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Re: comint-interrupt-subjob also kills pending input

From: Miles Bader
Subject: Re: comint-interrupt-subjob also kills pending input
Date: 19 Jun 2002 10:32:13 +0900

Richard Stallman <address@hidden> writes:
>     With your change it becomes much more difficult to do that.
> It is trivial -- M-p brings it back.

Ah, I didn't realize that.  However, like the previous situation with
`C-y' yanking back the text, it seems likely that _most_ people won't
realize this.

It also results in a somewhat inconsistent situation that might confuse
users -- the `unsent' input is treated as if it had been sent to the
process in every way _except_ that wasn't sent (in particular, being put
into the `command ring', and being highlighted in bold like other `input').

Sometimes in fact it is very important to know what has been sent and
what hasn't, and this behavior confuses the issue (I guess you can
often [but not always] tell by looking for bold text followed by a
non-bold `C-c C-c', but again, this is `special knowledge' that a naive
user might not pick up on).

>     Instead of replacing `comint-kill-input' with `comint-skip-input', why
>     not just have nothing?
> I don't like that.  C-c C-c in Emacs is supposed to be like C-c in
> an ordinary terminal.  People could be painfully surprised if that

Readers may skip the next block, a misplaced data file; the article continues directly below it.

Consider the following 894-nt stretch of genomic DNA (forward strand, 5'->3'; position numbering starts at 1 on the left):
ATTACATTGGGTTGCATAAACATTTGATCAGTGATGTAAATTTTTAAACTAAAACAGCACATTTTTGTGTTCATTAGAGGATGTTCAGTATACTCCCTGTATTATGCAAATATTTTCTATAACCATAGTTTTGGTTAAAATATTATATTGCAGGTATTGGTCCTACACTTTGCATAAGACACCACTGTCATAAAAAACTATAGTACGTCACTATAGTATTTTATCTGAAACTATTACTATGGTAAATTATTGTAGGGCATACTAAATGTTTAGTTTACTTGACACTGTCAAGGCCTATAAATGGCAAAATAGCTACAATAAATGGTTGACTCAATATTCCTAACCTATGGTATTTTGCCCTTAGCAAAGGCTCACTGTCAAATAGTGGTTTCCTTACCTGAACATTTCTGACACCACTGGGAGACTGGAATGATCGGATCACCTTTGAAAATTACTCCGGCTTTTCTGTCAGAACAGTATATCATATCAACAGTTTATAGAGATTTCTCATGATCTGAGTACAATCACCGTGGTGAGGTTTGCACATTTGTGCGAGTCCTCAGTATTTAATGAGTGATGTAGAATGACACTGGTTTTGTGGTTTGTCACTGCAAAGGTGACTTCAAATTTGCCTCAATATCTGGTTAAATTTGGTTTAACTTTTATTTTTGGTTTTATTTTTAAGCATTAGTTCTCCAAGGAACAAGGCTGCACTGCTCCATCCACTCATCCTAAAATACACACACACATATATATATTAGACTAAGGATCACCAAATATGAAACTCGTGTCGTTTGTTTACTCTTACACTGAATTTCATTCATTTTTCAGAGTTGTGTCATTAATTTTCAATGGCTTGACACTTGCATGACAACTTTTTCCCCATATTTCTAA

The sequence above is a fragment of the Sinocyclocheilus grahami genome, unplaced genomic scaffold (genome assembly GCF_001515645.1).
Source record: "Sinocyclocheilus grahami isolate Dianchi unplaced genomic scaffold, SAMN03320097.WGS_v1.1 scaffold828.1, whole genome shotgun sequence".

> fails to discard the input.

I think rather they would be pleasantly surprised; this is something
that terminals can't do, but emacs can do easily and well.

I'm not sure why you think it would cause any pain, since it's
completely obvious what's going on (after all, the unsent input floats
ahead of any new input and is available for editing), and very easy to
delete the input using the normal editing procedures for command lines.
This is important, I think -- unlike every other behavior, it doesn't
require any special knowledge, you just edit like normal.

Personally, I find that it's _usually_ the case that when I hit C-c C-c
with unsent input, it's because I forgot to kill a program, and had
started to type the next command, and then suddenly realized what was
going on, and hit C-c C-c.  To me this seems like a common scenario,
and it's obviously one in which the assumption should be that the user
wants to keep the input.

I'd rather be consing.

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